DNA Replication

When a cell divides, each newly formed cell must have a copy of the original cell's genetic information (DNA) so it will be able to synthesize the proteins necessary to build cellular parts and carry on metabolism. DNA replication (re"pli-ka'shun) is the process that creates an exact copy of a DNA molecule. It occurs during interphase of the cell cycle.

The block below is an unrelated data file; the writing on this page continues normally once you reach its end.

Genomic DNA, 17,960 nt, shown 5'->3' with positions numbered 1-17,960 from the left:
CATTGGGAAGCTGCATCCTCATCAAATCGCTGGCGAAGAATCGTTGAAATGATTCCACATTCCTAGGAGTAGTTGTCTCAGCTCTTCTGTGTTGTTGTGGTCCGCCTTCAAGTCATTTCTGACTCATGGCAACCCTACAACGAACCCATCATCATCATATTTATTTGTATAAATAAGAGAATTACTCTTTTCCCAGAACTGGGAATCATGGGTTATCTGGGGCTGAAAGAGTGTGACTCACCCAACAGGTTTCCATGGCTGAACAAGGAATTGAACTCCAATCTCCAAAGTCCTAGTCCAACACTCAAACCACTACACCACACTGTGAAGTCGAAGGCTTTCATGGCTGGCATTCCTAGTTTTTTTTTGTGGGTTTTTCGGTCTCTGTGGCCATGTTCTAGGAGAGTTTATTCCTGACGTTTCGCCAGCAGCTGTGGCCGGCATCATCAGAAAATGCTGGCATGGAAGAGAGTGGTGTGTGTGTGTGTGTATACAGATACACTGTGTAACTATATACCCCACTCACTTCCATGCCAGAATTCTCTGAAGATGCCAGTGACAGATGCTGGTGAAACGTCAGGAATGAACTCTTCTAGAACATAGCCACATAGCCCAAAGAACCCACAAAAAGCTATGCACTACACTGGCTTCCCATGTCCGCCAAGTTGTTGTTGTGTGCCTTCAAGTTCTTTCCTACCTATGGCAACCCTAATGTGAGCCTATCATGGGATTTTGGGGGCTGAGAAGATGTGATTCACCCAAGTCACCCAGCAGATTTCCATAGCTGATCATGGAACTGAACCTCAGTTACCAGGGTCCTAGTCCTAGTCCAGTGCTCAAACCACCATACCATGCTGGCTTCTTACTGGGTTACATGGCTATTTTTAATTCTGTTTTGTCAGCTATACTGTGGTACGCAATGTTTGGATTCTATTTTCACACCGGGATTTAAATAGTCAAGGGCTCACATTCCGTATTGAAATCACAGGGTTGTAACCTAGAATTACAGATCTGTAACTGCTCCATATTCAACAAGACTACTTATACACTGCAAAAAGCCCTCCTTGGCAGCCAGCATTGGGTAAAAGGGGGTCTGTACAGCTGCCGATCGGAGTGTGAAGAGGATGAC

As replication begins, hydrogen bonds break between the complementary base pairs of the double strands comprising the DNA molecule. Then the double-stranded structure unwinds and pulls apart, exposing unpaired nucleotide bases. New nucleotides pair with the exposed bases, forming hydrogen bonds. An enzyme, DNA polymerase, catalyzes this base pairing. Enzymes then knit together the new sugar-phosphate backbone. In this way, a new strand of complementary nucleotides extends along each of the old (original) strands. Two complete DNA molecules result, each with one new and one original strand (fig. 4.24). During mitosis, the two DNA molecules that form the two chromatids of each of the chromosomes separate so that one of these DNA molecules passes to each of the new cells. Clinical Application 4.3 discusses the polymerase chain reaction (PCR), a method for mass-producing, or amplifying, genes. PCR has revolutionized biomedical

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